China has not strongly regulated the manufacture of PFASs or the use of personal care products. Over the last 10 years, extensive urbanization has occurred in China. For example, the population in Lhasa reached 90 000 in 2015, having increased by 33 % from 2014. It is estimated that the population in Lhasa will reach 110 000 in 2020. Thus, emissions of emerging compounds due to urbanization will inevitably increase. Following the population expansion, wastewater treatment plants deployed in cities will not only emit volatile PFASs and cVMSs into the air, but will also contaminate the TP water bodies (i.e. rivers, wetlands, and lakes), which are precious clean water resources. Thus, the risks posed by city expansion to the burden and transport of pollutants should be of great concern. Increasingly, concern regarding the toxicity and exposure risks of PFASs and cVMSs is growing among scientists and regulators. This work has important implications for policymakers in comprehensively protecting the Tibetan alpine environment and promoting sustainable development in Tibet (the water tower of Asia).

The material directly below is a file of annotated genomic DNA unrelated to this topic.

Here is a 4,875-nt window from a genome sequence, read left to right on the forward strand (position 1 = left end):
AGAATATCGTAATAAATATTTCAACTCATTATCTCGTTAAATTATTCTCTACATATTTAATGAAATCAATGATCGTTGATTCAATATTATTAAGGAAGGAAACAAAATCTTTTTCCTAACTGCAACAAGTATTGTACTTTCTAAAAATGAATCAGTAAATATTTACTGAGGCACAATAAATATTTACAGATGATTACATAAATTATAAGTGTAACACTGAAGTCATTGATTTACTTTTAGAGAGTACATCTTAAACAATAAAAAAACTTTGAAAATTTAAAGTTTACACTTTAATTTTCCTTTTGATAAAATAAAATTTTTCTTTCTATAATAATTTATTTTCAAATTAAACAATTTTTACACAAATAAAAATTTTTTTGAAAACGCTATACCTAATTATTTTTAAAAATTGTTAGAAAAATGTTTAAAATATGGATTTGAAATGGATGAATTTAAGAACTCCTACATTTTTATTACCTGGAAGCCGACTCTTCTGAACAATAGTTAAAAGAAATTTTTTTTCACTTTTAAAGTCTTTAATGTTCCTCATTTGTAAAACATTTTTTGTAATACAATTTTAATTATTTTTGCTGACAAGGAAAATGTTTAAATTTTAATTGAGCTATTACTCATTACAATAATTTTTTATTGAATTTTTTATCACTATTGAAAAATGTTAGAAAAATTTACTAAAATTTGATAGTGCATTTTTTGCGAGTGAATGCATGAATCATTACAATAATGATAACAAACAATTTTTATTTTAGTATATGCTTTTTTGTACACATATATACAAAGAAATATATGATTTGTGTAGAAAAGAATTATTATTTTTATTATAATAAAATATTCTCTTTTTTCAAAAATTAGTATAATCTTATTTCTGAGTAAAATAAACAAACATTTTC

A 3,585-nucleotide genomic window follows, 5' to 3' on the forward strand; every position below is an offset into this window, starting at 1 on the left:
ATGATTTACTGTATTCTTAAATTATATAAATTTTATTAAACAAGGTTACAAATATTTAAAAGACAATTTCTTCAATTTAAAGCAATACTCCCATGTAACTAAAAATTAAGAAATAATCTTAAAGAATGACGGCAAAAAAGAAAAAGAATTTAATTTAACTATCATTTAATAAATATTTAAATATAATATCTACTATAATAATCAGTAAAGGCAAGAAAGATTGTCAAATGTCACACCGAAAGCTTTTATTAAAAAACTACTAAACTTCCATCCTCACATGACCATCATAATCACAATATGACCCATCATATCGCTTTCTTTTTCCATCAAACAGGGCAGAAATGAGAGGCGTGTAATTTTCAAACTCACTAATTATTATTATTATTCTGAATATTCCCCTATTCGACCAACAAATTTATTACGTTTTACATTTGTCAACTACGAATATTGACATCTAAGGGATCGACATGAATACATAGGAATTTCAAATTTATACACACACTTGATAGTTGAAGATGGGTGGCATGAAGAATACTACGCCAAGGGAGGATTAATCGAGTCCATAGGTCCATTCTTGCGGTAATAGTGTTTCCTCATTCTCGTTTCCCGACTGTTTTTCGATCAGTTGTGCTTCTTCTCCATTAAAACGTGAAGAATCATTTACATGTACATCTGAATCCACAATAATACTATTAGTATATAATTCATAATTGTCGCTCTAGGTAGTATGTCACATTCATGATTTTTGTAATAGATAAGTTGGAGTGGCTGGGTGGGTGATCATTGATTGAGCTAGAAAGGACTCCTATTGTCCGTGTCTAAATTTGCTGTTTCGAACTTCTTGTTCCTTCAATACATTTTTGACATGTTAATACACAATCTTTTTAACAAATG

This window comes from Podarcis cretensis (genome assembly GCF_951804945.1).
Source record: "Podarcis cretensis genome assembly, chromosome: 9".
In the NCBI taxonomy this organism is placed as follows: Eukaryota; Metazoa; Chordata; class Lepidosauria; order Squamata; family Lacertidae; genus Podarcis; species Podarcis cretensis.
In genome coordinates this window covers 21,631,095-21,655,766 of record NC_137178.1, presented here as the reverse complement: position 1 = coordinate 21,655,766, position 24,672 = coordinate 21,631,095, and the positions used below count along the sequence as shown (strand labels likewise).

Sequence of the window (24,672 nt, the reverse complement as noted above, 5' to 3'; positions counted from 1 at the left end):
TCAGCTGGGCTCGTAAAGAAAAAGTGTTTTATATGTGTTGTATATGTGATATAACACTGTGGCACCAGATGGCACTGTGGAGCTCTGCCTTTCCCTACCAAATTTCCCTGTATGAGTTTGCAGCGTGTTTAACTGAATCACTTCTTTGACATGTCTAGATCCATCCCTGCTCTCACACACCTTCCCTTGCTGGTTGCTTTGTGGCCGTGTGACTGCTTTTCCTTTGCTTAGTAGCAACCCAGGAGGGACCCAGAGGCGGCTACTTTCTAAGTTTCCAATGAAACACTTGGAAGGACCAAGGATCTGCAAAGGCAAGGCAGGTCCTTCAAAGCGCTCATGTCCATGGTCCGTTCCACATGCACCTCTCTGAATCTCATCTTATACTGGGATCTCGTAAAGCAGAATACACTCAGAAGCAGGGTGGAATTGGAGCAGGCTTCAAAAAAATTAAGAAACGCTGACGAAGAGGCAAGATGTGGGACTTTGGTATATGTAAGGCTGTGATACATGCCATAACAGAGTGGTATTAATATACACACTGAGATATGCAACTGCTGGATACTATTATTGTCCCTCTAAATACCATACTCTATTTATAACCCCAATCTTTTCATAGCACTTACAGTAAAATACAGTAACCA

All data are available upon request to the corresponding author.
The supplement related to this article is available online at: https://doi.org/10.5194/acp-18-8745-2018-supplement.
The authors declare that they have no conflict of interest.
This study was supported by the National Natural Science Foundation of China
(41671480 and 41222010), the Youth Innovation Promotion Association
and the International Partnership Program of the Chinese Academy of Sciences
(grant no. 131C11KYSB20160061).
Edited by: Ralf Ebinghaus
Reviewed by: two anonymous referees